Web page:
Shane Dunagan's Amateur MMA Event XCFC Intensity Lives Up to the Name

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Shane Dunagan's Amateur MMA Event XCFC Intensity Lives Up to the Name

in-ten-si-ty: exceptionally great concentration of power or force

ex: one MMA event, 14 matches, 12 stoppages, nine in the first round, one knockout cage girl

When you turn the corner and the bright lights of Shane Dunagan's XCFC shine true in the New Mexico desert sky, you know you have arrived.

On any given weekend, Lordsburg may not have much to offer, but this past Saturday night Dunagan's event XCFC Intensity turned this quaint little town on its ear. To be honest, he outright shut the town down.

The Xtreme Courage Fighting Championships are fast paced, hand picked, and decisively managed amateur fights. No stone is left unturned, no amount of integrity forgone when Shane makes his matchups and coordinates his events. That showed tremendously during his most recent event.

The numbers already mentioned speak for themselves. All the matches were very competitive, and the victory and defeat found in that cage rang loud and true for all those in attendance.

It started with the opening match and never stopped all the way through the final championship battle, one of three championship fights on the card. In the first fight of the night, two warriors made sure they would be a tough act to follow.

At 135 pounds, Truman Jones defeated Javier Borjon by one of only two decisions all night. It was not for lack of effort to end the fight on either warrior's part, though.

These two fellas put on one hell of a show that really set a tone for the entire evening. In a back-and-forth absolute war, the two exchanged position, and blows with few lulls in the action.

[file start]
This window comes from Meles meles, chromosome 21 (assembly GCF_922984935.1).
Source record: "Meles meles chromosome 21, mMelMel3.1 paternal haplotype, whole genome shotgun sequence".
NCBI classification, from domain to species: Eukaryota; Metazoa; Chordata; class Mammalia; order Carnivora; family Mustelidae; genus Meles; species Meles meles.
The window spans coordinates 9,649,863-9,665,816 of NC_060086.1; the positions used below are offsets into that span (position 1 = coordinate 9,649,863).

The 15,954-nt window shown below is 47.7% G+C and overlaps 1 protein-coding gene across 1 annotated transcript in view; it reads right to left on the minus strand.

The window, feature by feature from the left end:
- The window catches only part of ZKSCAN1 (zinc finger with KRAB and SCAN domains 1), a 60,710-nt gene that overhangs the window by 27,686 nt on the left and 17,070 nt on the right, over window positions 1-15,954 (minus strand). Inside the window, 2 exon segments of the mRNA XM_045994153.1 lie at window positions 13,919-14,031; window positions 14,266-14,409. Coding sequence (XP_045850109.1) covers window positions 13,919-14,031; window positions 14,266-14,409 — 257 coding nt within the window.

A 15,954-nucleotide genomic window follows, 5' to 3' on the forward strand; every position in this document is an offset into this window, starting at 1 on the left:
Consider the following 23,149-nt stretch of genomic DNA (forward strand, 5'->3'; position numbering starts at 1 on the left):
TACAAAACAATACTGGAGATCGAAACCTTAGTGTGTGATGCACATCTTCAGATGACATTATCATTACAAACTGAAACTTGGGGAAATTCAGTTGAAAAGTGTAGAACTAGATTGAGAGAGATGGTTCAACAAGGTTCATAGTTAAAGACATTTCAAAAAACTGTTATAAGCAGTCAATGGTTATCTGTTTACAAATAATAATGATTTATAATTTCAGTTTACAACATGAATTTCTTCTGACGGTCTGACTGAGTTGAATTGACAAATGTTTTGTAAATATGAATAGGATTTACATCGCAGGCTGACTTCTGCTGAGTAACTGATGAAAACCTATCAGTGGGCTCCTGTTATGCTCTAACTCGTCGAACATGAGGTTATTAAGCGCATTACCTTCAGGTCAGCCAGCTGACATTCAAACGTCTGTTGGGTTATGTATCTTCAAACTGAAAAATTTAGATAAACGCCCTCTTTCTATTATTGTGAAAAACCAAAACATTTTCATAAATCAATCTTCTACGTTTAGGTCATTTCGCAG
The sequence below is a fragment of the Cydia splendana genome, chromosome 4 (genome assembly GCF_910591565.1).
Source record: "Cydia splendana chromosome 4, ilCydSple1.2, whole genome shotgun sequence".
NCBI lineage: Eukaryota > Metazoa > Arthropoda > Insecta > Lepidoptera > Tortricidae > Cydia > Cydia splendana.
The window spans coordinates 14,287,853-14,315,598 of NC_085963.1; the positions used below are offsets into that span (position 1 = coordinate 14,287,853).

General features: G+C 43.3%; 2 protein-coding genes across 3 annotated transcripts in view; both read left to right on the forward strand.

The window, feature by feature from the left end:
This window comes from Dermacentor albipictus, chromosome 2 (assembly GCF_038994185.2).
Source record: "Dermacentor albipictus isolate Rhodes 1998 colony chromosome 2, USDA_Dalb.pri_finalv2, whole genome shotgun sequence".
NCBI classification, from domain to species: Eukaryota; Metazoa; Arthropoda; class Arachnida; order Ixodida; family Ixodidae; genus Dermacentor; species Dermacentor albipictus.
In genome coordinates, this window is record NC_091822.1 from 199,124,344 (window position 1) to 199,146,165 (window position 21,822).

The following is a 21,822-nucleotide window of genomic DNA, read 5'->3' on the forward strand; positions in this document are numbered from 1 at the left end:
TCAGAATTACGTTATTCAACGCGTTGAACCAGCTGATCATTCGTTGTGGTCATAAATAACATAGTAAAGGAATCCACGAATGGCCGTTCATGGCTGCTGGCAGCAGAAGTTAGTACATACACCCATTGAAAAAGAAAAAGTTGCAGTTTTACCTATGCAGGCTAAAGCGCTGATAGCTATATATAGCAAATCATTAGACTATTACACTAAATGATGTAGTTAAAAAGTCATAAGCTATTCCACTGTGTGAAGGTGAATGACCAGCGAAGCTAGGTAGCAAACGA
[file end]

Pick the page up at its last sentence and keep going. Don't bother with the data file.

Jones wound up gaining the edge and winning some of the smaller battles to take home the victory. While Jones may have notched another W onto his belt, the true winners in this one were the fans in the stands.

No one knew the night of fights that would follow, but this fight was indicative of a special night of MMA that had yet to unfold.

Another fight worth mentioning took place between Ernie Mendoza and Gaberiel Varela at 205 pounds. While it wasn't the most competitive fight all night, the talent level of one man was so impressive, it wouldn't be right not to mention his performance.

Ernie Mendoza, at first glance, looked like a man who knew his way around a cage. He looked like a man who was ready to maybe move on to making his pro debut after another fight or two. We are talking about a guy who controlled 98 percent of every move made during his match.

Even when he lost dominant position for a split second, he found way to regain his composure and get back on top. A superior grappler, Mendoza displayed an obvious understanding for control and aggression, as evident by his utter puppeteering of his opponent to keep him where he wanted him. That does not account for his striking prowess.

He finished his very game opponent at the midway point of round two by TKO due to strikes. He had taken his back, flattened him out, and just pounded his way to victory.

Needless to say when I turned to Dunagan and expressed my amazement with this amateur's talent level, Shane floored me with the news that this was his amateur debut.

Ernie, you had me fooled. If you're reading this, sir, my hat is off to you, and I for one cannot wait to see what you can accomplish in this sport. Wow, man, you're the real deal.